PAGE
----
Scientists at the Spanish National Cancer Research Centre (CNIO) generated the first mice that have super-long telomeres in every one of their body cells. Studies with the animals showed that in comparison with mice that have normal length telomeres, the hyper-long telomere animals lived on average nearly 13% longer, were leaner with less white fat tissue, and had better metabolic health. The researchers generated the mice from embryonic stem (ES) cells that carry the hyper-long telomeric repeats capping the ends of their chromosomes. The most relevant achievement for the scientists is that for the first time longevity was significantly increased without any genetic modification. “This finding supports the idea that, when it comes to determining longevity, genes are not the only thing to consider,” commented research lead Maria Blasco, PhD, head of the CNIO Telomeres and Telomerase Group. “There is a margin for extending life without altering the genes.”

Blasco and colleagues published their findings in Nature Communications, in a paper titled, “Mice with hyper-long telomeres show less metabolic aging and longer lifespans.”

Telomeres are nucleoprotein structures that essentially form the protective caps at the ends of the chromosomes in the nucleus of each cell in the body. “Telomeres are essential to protect chromosome ends from DNA degradation and DNA repair activities and they play an important role in chromosome stability,” the authors explained. Telomeres are composed of a repeating DNA sequence, bound by a protein complex. However, they don’t remain the same length throughout life, and at each cell division, telomeres become progressively slightly shorter. This telomere shortening is linked with cell aging. “Telomere shortening is considered to be one of the primary causes of aging, given that short telomeres cause aging of the organism and reduce longevity,” the team continued. “In turn, telomere shortening with aging can trigger a number of secondary pro-aging phenomena such as increased DNA damage and genomic instability, cellular senescence and/or apoptosis, and impaired ability of stem cells to regenerate tissues, etc., and therefore it is considered one of the primary hallmarks of organismal aging.”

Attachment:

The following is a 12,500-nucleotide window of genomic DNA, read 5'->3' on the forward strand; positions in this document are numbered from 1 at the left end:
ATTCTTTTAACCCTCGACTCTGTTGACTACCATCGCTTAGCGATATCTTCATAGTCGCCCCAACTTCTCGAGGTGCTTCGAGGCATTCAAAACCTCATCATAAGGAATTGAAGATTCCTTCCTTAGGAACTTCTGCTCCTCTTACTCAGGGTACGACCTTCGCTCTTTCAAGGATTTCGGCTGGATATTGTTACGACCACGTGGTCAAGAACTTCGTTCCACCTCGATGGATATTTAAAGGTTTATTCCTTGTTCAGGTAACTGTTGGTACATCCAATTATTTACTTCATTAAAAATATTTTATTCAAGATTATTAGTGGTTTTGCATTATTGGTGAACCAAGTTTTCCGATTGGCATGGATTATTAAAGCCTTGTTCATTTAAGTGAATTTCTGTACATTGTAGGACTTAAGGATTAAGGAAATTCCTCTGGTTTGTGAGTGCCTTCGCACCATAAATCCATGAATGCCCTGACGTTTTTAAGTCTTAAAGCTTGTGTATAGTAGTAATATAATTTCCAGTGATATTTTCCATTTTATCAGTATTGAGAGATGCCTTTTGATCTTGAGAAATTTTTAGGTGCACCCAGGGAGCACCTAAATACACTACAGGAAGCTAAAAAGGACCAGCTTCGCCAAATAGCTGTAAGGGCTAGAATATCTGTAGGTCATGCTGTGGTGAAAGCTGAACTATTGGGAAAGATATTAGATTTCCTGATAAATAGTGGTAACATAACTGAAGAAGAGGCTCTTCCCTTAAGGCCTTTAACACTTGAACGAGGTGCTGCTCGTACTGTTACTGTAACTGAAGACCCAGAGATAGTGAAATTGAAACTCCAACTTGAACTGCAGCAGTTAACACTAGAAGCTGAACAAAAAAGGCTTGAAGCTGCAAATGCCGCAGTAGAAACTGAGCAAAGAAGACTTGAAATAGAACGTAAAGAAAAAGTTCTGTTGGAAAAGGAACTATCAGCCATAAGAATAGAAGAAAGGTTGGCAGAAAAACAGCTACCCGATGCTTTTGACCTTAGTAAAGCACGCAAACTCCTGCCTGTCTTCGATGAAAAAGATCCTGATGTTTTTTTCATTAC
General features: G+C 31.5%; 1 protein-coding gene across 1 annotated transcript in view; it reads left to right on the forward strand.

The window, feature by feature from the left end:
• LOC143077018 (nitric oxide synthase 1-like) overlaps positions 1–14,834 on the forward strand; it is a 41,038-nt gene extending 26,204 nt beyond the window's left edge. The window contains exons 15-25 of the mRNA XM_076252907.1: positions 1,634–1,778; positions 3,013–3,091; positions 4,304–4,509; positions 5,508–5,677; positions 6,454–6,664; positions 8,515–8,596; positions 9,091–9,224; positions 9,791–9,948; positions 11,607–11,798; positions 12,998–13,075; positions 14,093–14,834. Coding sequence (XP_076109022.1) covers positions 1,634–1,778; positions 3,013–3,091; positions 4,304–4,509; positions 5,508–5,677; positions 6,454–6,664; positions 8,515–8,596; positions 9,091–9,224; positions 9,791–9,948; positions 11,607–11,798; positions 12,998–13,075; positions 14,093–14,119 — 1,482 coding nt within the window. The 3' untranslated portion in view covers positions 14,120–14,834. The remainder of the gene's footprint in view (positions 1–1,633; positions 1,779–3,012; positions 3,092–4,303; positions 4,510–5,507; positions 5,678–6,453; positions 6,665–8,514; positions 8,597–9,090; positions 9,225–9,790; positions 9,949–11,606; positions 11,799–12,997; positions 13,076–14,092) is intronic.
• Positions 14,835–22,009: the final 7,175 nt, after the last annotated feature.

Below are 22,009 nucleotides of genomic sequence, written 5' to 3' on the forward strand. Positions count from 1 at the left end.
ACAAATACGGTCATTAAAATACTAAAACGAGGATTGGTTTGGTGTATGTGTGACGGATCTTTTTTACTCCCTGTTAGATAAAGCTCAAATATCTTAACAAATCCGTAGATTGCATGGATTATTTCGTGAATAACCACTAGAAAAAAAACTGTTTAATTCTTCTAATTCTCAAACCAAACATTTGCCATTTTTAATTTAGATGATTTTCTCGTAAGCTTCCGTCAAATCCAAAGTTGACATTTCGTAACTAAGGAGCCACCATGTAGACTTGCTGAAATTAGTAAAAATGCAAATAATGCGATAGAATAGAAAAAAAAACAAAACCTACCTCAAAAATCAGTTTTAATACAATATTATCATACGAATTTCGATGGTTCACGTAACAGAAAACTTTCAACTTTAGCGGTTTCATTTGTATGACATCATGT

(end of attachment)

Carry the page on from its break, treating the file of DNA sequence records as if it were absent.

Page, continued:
Initial telomere length is determined genetically, and this, as well as the rate of telomere degradation, varies between species. For example, “humans are born with shorter telomeres than mice, but mice telomeres shorten 100-times faster than humans.” Most studies involving the manipulation of telomere length have to date required some sort of alteration of gene expression. The CNIO group developed a gene therapy that harnesses the synthesis of telomerase—the enzyme that is responsible for at least partially rebuilding telomeres in pluripotent cells—to generate mice that lived 24% longer without developing cancer of other illnesses associated with age. In 2009, researchers working with induced pluripotent stem cells derived from adult tissues, observed that after a certain number of divisions in culture plates, the cells acquired telomeres that were twice as long as normal. They subsequently confirmed that the same phenomenon occurred in normal blastocyst-derived embryonic cells that are kept in laboratory cultivation. On researching this observation, Blasco’s team found that during the pluripotency stage, epigenetic marks on the telomeric chromatin facilitate their lengthening by the telomerase enzyme. It was this that led to the telomeres of pluripotency cells in cultivation becoming extended to twice the normal length.

Scheme representing the telomeric elongation process associated with the cell division of pluripotent cells and the generation of animals with hyper-long telomeres. Mouse embryonic stem cells are obtained and cultured for a controlled number of cell divisions to allow telomeric elongation in the absence of any genetic manipulation. Upon telomere elongation, pluripotent cells with hyper-long telomeres are introduced into a recipient embryo with normal cells, thus generating a chimera with cells of different origins (normal and hyper-long telomere embryonic stem cells). These chimeric embryos are re-implanted in a mouse for the generation of mice in which 100% of their cells are derived from embryonic cells with hyper-long telomeres. [CNIO]